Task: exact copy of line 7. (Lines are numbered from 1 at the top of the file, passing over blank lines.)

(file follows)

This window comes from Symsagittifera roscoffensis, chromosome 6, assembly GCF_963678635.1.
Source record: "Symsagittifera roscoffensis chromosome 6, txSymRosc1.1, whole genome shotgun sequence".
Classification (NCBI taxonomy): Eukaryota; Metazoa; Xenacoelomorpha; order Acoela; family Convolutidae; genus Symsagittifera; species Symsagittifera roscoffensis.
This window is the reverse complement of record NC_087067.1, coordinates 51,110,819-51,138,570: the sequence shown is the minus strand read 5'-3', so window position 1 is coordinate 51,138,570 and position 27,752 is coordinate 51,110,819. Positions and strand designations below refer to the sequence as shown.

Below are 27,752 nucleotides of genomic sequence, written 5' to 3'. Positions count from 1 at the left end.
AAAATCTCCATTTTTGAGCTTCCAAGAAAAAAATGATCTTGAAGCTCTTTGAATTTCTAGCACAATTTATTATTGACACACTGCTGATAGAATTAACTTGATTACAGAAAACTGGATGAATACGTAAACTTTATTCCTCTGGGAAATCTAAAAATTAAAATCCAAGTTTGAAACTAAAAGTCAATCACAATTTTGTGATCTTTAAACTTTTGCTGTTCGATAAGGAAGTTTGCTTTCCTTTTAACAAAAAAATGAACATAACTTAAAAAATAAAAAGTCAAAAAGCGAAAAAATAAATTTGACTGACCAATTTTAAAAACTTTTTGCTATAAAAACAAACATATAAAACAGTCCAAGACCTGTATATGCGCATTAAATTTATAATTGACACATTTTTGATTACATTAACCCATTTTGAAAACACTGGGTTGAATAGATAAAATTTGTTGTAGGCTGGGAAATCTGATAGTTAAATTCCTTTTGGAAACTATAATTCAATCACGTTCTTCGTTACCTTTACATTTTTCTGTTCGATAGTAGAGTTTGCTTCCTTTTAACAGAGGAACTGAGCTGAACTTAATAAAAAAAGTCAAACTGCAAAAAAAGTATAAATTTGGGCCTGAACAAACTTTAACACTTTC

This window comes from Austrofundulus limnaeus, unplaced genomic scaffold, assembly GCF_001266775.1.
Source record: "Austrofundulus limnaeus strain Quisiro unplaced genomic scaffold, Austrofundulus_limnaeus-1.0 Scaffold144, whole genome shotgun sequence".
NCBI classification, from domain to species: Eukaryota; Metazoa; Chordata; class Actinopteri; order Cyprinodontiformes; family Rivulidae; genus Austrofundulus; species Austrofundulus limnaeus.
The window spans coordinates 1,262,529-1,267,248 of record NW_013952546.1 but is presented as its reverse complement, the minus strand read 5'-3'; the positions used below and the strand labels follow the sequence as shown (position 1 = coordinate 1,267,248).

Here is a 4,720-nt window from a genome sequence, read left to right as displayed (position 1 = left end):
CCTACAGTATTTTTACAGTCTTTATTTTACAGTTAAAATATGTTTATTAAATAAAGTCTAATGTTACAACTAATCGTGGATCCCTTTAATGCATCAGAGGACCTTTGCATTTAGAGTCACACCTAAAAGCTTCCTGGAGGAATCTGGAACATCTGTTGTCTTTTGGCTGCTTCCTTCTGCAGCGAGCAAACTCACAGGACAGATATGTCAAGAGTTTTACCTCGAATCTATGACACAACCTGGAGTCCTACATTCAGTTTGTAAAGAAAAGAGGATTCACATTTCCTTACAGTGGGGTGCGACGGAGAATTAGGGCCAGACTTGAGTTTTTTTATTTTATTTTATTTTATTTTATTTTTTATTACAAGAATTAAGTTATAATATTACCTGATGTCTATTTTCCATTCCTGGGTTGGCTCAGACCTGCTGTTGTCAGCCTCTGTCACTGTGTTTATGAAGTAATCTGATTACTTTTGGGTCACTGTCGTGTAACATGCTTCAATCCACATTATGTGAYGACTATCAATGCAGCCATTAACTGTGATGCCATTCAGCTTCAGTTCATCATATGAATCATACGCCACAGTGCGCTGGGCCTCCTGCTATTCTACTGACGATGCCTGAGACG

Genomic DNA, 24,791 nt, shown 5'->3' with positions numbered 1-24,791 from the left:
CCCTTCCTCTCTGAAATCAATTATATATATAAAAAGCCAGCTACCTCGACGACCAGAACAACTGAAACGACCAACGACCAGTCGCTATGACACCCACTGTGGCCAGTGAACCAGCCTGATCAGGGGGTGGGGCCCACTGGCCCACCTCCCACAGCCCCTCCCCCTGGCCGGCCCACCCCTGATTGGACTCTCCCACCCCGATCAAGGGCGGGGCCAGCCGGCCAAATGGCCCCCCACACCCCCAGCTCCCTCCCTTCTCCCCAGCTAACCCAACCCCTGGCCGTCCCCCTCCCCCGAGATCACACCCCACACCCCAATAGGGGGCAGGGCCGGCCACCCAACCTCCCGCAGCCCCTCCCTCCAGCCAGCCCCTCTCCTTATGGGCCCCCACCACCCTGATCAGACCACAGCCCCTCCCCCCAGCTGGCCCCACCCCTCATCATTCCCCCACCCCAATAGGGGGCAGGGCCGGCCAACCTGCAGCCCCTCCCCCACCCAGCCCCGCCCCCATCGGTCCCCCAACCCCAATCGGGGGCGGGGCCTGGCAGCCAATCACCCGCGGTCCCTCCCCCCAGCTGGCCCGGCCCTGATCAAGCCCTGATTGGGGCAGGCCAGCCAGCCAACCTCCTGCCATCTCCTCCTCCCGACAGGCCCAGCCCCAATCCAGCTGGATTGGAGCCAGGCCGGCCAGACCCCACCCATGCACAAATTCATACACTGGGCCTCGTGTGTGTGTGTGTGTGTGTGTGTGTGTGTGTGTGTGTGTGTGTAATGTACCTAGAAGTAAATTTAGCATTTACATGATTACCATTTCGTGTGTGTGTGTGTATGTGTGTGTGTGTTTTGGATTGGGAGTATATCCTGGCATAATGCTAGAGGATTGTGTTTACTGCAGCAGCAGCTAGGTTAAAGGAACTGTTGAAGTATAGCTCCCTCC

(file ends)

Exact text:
This window comes from Austrofundulus limnaeus, unplaced genomic scaffold, assembly GCF_001266775.1.